Emma is a siren, banished from Olympus by Demeter for failing to keep Persephone safe, she now must seek redemption by saving kidnapped women and girls as an FBI agent if she is to ever have any hope of returning to Olympus. And in the meantime she must avoid any romantic entanglements or risk Demeter’s spite
Which makes her new partner, Zach, who she previously had a fling with, very complicated indeed. Especially since he’s a werewolf with a difficult past and fleeing political turmoil in his pack.
But emotions aside the job calls, people are going missing, people without any apparent connection between them – it’s their job to find them, preferably alive.
The story and world are definitely appealing – Emma is a cursed Siren and we have a wonderful new take on Siren mythology (especially since siren mythology is one of those that has several different versions). Emma’s quest for redemption, without any real confidence of ever being redeemed, is a powerful one – but not one that eats up the story with angst. She seeks redemption so she gets on with her job – she’s not happy with Demeter but she isn’t going to curl up into a sobbing ball for pages of how miserable she is, but at the same time her sadness, frustration and despair is apparent.
The book is a police procedural and I know that has been done a lot in Urban Fantasy – but it works. It works because it is actually a police procedural with the law and detective work and channels and procedures to follow. “Detective” isn’t a job just used as a title to justify why the woo-woo character happens to be involved in the latest case, it actually means something. Which in turn leads to the story being compelling as Emma and Zach hunt down leads, follow up possibles actually have to interview people and work and chase dead ends and generally do police work.
It’s got a wide world that has only been hinted at but already leaves me eager for more – the different werewolf packs and politics from that, the vampire kings and their own politics. With lovely extra twists like the vampires not wanting to reveal themselves to humans because they distrust the humanity of humanity! Because human exploitation, arrogance and cruelty is such that they think it wiser to hide from them – I love that twist.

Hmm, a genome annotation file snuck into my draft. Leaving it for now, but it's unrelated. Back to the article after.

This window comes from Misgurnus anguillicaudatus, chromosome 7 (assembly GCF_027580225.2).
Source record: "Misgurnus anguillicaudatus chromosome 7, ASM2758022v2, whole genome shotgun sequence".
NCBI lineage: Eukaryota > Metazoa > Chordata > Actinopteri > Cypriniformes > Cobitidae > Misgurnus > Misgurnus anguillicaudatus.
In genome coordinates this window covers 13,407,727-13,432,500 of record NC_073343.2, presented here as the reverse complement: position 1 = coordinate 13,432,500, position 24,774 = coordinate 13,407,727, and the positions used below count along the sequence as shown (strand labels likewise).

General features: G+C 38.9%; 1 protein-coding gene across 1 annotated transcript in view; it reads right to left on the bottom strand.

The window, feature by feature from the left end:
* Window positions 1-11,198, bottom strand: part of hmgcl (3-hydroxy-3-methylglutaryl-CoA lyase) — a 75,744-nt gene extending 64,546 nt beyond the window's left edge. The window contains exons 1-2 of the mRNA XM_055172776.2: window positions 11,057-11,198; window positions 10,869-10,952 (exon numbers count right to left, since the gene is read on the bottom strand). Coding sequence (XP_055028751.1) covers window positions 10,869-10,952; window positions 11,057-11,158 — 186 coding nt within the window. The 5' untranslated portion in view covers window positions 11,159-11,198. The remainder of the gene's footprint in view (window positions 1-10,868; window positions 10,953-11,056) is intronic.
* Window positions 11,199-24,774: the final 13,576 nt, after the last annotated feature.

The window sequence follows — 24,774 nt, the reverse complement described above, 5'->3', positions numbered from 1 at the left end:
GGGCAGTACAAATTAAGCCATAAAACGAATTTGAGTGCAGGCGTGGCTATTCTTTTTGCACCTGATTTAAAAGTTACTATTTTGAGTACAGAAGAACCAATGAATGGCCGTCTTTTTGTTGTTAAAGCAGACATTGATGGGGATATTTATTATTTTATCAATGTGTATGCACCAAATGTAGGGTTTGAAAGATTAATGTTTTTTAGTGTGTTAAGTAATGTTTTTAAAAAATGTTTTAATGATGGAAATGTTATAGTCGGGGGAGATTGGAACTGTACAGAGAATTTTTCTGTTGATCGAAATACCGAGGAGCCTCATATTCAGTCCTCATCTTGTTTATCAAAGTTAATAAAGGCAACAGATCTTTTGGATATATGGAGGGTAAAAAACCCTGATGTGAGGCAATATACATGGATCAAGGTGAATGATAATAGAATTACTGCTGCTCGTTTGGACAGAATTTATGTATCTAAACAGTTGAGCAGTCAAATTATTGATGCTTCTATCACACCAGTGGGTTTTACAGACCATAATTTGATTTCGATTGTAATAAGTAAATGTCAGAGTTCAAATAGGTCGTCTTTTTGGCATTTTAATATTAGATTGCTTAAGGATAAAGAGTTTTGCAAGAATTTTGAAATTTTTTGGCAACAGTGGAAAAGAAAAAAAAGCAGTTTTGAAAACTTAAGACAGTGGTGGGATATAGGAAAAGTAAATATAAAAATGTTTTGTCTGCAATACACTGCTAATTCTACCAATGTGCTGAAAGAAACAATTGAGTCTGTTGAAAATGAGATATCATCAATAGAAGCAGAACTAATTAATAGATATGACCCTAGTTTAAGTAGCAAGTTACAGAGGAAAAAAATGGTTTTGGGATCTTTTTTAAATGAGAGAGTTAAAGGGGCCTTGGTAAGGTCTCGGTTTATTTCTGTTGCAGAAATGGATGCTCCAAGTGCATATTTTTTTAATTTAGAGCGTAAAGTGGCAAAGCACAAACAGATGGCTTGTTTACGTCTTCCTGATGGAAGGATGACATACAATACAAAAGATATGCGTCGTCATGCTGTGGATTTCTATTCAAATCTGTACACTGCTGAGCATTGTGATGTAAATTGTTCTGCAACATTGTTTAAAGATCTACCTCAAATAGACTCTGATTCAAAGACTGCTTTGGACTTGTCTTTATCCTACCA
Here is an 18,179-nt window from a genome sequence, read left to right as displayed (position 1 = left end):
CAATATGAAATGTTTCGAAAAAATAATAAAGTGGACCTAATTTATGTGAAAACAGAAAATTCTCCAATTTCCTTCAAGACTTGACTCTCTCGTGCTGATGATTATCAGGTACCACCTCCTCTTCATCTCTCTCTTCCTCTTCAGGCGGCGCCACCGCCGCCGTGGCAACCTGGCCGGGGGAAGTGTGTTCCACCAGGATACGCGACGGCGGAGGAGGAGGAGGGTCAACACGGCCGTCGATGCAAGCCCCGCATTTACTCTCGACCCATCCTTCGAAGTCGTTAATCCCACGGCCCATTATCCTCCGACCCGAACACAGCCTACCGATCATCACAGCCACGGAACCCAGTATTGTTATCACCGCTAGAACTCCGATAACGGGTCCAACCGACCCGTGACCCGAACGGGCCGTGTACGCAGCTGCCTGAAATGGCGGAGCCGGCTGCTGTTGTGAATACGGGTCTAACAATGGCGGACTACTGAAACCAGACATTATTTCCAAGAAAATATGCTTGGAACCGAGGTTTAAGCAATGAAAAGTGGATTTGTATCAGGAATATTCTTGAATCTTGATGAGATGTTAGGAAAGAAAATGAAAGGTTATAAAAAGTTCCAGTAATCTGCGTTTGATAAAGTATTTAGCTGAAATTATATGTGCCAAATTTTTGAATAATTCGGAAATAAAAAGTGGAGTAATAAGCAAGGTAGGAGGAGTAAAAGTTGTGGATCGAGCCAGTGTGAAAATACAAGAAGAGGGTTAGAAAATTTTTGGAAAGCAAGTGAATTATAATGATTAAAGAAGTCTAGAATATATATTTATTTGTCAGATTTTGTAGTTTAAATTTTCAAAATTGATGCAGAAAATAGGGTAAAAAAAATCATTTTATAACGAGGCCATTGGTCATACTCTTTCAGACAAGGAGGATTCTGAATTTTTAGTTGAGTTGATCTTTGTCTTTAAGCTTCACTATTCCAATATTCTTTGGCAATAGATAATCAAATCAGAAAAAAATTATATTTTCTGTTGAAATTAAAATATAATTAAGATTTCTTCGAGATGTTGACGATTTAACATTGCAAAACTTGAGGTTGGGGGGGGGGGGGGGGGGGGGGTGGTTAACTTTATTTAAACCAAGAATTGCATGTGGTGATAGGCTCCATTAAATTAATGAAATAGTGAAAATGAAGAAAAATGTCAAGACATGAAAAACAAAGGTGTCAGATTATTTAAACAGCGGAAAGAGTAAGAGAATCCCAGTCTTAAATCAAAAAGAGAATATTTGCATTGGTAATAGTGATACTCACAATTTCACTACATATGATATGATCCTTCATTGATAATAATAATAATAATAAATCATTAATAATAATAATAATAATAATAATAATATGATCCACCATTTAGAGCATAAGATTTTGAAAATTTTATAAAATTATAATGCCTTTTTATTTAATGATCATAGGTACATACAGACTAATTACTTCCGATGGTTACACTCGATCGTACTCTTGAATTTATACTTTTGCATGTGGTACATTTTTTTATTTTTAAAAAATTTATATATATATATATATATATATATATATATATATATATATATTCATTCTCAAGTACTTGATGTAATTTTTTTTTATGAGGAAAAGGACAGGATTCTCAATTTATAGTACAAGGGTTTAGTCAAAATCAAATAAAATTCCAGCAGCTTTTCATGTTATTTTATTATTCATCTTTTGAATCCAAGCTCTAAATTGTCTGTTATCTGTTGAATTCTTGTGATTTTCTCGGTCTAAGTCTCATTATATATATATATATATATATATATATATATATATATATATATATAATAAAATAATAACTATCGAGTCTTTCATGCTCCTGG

When it comes to romance there’s usually a lot of tropes going on that give me headaches – but this managed to navigate them well, much to my happy surprise.
Firstly, there’s no love at first sight or love at first woo-woo – there’s attraction that grows into more and there’s also history between them. Just the fact they have been together before, that they know each other, that they’ve worked together gives a foundation on which that attraction and emotion can actually be built upon rather than just racing to the “rawr, sexy times!”
There’s a curse preventing true love with Demeter’s wrath falling on any man she forms a meaningful relationship with. I know, I started the eye-roll – doomed relationship, curse, conflict, angst – but hold those rotating eyeballs! This actually works! It works because it is developed, it works because there’s a reason behind it and, most of all, it works because the protagonist doesn’t just ignore it! She doesn’t just say “oh I’m cursed woe woe angst angst cry me a river, I am the saddest panda of all!” and then ignore the curse until it conveniently shuffles off and goes away. She changes her behaviour because of the curse, she tries to work round it, she tries to actually end a doomed relationship. And, at the end of the book, the curse hasn’t magically vanished. This is a curse that is there for development of Emma and her relationship – not just introduced for some easy conflict and angst. It has meaning, it has a purpose it is part of the story.
And there’s a jealous ex, a violent jealous ex who hates Emma – yes, those eyes are rolling again! But no, because she is humanised, she is given a full set of motivations. Her relationship with Zack is given context and meaning. And her anger at Zack leaving has far more basis than a woman scorned – there are other consequences, other things happening with her pack and her life that are affected by Zack leaving and she’s gone out on a limb not just for herself but for her entire people. So, yes, she’s pissed at one of the main impediments to Zack coming home and sorting shit out.
I could probably sum up the romance in this book by simply saying it takes so many of those romance tropes you love to hate – and then does them RIGHT.